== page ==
We upregulated c-Myb by using retroviral construct and the high constitutive transcription was documented, but protein levels were low, almost equal to endogenous levels in control cells in GM. Western blotting revealed that at all the time points in c-Myb-expressing cell extracts, many extra bands were detected of lower molecular weight than was the expected for the size for c-Myb. These extra bands were not detected in other samples not overexpressing c-Myb such as, for example, in control-RET infected cells (not shown in Figure 4A). We think that these bands represent degradation products of c-Myb as cells degrade the excess of c-Myb. However, the reduced expression of c-Myb persisted c-Myb-RET infected cells during differentiation in DM while the endogenous c-Myb had already been turned off. We presume that a similar degradation of excess of c-Myb could also happen in proliferating myoblasts in cultured myofibers (immunostaining showed that eGFP+ myoblasts did not express high levels of c-Myb). As the infected cells do not overexpress c-Myb in GM, we cannot see any effect c-Myb on proliferation and migration of myoblasts or C2C12 cells in GM.
By expressing miR-150, we successfully reduced c-Myb levels. The fact that we created cells devoid of c-Myb that are indistinguishable in GM from parental C2C12 cells is rather surprising. We discovered that proliferation and migration was not influenced by low c-Myb levels again, indicating c-Myb is not involved, but we have to take into consideration the fact that cells also overexpress miR-150 and we cannot exclude the possibility that it could influence the proliferation and migration processes in an opposite way than the lack of c-Myb.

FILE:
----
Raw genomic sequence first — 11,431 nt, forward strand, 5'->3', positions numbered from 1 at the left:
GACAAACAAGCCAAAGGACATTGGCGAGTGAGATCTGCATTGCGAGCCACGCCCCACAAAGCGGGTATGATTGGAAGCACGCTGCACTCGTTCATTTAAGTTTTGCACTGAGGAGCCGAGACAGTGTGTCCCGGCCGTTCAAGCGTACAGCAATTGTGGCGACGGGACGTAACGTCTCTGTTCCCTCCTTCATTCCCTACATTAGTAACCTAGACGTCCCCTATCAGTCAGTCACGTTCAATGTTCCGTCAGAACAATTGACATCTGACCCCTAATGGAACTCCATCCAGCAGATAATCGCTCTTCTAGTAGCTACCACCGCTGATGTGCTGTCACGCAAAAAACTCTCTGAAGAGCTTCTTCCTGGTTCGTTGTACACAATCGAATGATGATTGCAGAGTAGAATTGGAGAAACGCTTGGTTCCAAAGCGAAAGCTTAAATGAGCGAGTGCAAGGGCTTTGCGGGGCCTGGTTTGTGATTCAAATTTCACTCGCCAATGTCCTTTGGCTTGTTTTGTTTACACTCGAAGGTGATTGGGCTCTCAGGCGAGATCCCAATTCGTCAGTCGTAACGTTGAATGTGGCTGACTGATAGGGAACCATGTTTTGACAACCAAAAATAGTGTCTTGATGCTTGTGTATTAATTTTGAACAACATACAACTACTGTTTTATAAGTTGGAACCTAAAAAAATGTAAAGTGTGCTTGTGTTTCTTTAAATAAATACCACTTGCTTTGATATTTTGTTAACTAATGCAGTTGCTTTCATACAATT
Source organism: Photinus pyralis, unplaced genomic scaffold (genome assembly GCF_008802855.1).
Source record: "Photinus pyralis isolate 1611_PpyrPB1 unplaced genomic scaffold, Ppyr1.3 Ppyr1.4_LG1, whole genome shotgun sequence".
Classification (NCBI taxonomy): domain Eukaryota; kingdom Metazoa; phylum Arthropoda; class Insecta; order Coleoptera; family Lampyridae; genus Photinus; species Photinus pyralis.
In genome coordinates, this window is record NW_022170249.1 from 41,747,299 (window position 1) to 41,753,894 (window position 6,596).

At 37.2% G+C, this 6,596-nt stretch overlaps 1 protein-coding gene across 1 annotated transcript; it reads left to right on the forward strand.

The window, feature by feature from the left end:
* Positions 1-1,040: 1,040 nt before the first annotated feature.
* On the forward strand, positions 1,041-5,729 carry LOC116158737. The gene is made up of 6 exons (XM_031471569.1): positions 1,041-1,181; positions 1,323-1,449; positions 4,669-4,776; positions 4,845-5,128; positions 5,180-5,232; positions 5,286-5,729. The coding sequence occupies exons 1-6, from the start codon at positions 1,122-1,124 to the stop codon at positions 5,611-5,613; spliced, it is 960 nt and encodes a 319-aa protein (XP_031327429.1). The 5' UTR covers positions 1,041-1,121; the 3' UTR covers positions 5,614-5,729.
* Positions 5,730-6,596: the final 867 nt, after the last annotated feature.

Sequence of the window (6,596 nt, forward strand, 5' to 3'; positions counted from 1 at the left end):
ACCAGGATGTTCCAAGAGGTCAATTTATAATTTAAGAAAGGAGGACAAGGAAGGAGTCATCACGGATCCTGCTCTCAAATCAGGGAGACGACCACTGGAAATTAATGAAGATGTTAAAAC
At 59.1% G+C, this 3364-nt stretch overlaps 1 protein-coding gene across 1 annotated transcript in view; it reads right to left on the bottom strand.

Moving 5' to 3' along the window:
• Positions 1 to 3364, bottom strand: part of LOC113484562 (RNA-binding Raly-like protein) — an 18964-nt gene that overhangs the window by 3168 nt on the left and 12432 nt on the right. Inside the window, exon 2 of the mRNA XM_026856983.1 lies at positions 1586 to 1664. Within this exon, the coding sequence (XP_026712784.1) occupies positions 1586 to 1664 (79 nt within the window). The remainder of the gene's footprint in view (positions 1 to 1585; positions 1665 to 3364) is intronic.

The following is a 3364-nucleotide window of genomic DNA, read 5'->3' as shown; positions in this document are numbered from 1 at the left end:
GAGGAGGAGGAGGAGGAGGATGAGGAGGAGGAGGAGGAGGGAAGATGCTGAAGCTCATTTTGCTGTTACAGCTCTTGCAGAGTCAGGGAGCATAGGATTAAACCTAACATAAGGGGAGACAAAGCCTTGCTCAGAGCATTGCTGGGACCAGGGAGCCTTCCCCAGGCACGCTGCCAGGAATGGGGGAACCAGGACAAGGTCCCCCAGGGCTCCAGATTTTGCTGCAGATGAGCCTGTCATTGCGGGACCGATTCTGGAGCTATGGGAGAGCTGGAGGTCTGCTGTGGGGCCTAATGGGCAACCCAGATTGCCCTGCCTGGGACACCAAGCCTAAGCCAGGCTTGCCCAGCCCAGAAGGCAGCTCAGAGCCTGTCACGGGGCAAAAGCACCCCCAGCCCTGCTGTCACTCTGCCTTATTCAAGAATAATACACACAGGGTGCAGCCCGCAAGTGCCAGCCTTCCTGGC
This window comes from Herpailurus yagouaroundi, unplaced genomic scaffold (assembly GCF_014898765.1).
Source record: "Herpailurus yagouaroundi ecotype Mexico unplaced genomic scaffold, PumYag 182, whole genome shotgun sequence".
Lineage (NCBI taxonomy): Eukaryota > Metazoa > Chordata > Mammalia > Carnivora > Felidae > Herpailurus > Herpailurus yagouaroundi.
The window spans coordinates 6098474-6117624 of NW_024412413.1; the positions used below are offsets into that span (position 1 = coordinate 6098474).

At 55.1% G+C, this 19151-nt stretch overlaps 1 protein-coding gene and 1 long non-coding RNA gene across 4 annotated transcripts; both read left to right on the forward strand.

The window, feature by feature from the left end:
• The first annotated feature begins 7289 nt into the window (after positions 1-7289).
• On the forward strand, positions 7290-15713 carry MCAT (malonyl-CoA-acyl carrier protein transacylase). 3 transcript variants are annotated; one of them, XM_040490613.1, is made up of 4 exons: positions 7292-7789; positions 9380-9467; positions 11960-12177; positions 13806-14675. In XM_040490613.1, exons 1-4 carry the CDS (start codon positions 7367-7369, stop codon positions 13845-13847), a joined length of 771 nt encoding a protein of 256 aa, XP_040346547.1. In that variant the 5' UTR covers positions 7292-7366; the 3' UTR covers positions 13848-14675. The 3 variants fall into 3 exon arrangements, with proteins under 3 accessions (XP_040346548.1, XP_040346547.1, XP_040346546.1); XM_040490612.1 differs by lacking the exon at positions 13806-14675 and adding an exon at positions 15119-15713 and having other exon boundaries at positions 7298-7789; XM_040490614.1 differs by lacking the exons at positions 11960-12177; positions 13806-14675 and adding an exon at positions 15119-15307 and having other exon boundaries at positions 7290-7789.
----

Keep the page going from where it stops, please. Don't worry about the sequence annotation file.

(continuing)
While in GM conditions, the modulation of c-Myb expression did not lead to an apparent effect while during differentiation, its detrimental effect was clear. Our c-Myb construct ensured low but continuous expression of c-Myb during differentiation. As cells began to fuse they were becoming extremely sensitive to c-Myb and did not fuse if c-Myb was presented even in reduced levels as in our experimental setup. Constitutive expression of c-Myb led in both experimental systems to strong inhibition of cell fusion. The quantification of the inhibitory effect of c-Myb on myotube formation is impossible by using cultured myofibers as we cannot calculate the fusion index for eGFP+ cells and immunofluorescence staining for eGFP only roughly reflects the number of fused eGFP+ cell in forming myotubes. Nevertheless, in combination with immunostaining for eGFP and the visual inspection of movies it seems that the inhibition was almost absolute as no myoblast with deregulated expression of c-Myb was able to fuse. In the C2C12 cells, where the extent of myotube formation can be easily calculated on the basis of fusion index, it was shown that the inhibition was only partial leading to fusion index 11% in C2C12 cells expressing exogenous c-Myb compared to 28% in control cells. These results indicate that c-Myb negatively regulate myotube formation. In order to find some clues on how c-Myb inhibits myoblast fusion, we employed c-Myb mutant with mutations in TA domain that disrupted interaction with CBP/p300. We revealed that mutated c-Myb was unable to suppress the fusion process.